Sunday, April 7, 2019

Day 142

Whew, what a weekend! I missed posting yesterday, but that's okay because (1) I had a good excuse and (2) I already proved to myself that I could blog 100 days in a row in the fall. So there!

I'm finally home, showered, and in my pajamas. I'm trying to sip water frequently to make up for not drinking nearly enough water this weekend, and I'm running laundry because EVERYTHING got rained on this weekend, including what was in our tent. Oops.

To say the very least, the Screaming Monkey 100 was a smashing success! To say much more...well, keep reading.

First of all, of the many interests I have, being a race director is not among them, and I don't think it'll ever climb in my aspirational ranks. I do not have enough answers to questions, much less enough correct answers to questions, to ever pick up that gig. Also, I need more sleep than the position allows. While I think I do well paying attention to details, I'm not sure I do well enough to manage the RD job. BUT, I was pleased to serve this weekend in whatever capacity I was needed, and that's exactly what happened.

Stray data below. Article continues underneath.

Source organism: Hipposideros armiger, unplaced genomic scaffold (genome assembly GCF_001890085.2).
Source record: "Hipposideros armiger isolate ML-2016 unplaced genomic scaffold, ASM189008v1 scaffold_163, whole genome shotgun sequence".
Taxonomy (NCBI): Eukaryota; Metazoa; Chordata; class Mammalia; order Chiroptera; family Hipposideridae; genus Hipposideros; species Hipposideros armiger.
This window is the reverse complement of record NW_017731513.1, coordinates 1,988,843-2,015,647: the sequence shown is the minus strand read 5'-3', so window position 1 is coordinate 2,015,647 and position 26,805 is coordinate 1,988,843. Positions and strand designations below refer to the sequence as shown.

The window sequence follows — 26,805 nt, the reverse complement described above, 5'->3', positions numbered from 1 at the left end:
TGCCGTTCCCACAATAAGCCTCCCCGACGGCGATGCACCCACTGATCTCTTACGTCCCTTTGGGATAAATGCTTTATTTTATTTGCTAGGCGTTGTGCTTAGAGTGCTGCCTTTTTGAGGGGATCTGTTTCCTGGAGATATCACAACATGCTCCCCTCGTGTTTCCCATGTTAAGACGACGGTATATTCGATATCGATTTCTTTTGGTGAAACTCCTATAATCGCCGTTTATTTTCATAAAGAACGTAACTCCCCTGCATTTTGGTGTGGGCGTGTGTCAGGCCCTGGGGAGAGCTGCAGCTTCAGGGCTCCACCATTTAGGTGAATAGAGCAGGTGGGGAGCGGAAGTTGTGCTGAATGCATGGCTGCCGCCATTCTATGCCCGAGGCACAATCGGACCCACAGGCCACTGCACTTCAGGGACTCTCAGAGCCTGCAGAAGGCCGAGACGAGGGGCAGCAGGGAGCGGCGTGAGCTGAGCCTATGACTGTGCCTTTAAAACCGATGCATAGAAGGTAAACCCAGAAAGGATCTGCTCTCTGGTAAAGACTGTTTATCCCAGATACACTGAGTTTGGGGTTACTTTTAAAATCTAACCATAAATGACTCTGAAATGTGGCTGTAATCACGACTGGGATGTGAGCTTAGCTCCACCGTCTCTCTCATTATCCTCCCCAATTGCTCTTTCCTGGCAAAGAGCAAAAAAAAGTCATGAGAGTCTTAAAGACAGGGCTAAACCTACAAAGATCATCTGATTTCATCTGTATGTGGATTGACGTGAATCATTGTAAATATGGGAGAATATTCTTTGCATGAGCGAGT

Richard and I left home Friday morning and headed to Shreveport-ish (Eddie Jones Park in Keithville, specifically) to help with preparations for the Screaming Monkey 100 trail festival, which is north Louisiana's first 100-mile race but also offered shorter distances such as 5K, 10K, 13+ miles, 26+ miles, and 100K. The GOATS have been planning this weekend's festivities for months (although not that many months, which is an amazing feat in itself), and the time finally arrived to combine our powers to make the weekend one to remember. Unfortunately, our powers don't allow us to wave a magic wand and have all of the logistical stuff done, so Friday was a day full of marking the trails, rerouting around a flooded section, setting up aid stations, and helping people figure out where to park and set up their campsites. Meanwhile, back in Shreveport, packet pickup and the pre-race meeting were enough to keep a crew of people busy, so we had to be in two places at once. Much of my time was spent marking the trails, and when Richard was done helping set up aid stations, he cooked for us over a fire. There was also a food truck set up for the race, and they boiled crawfish for the Friday night campers, so we had some crawfish and headed off to bed.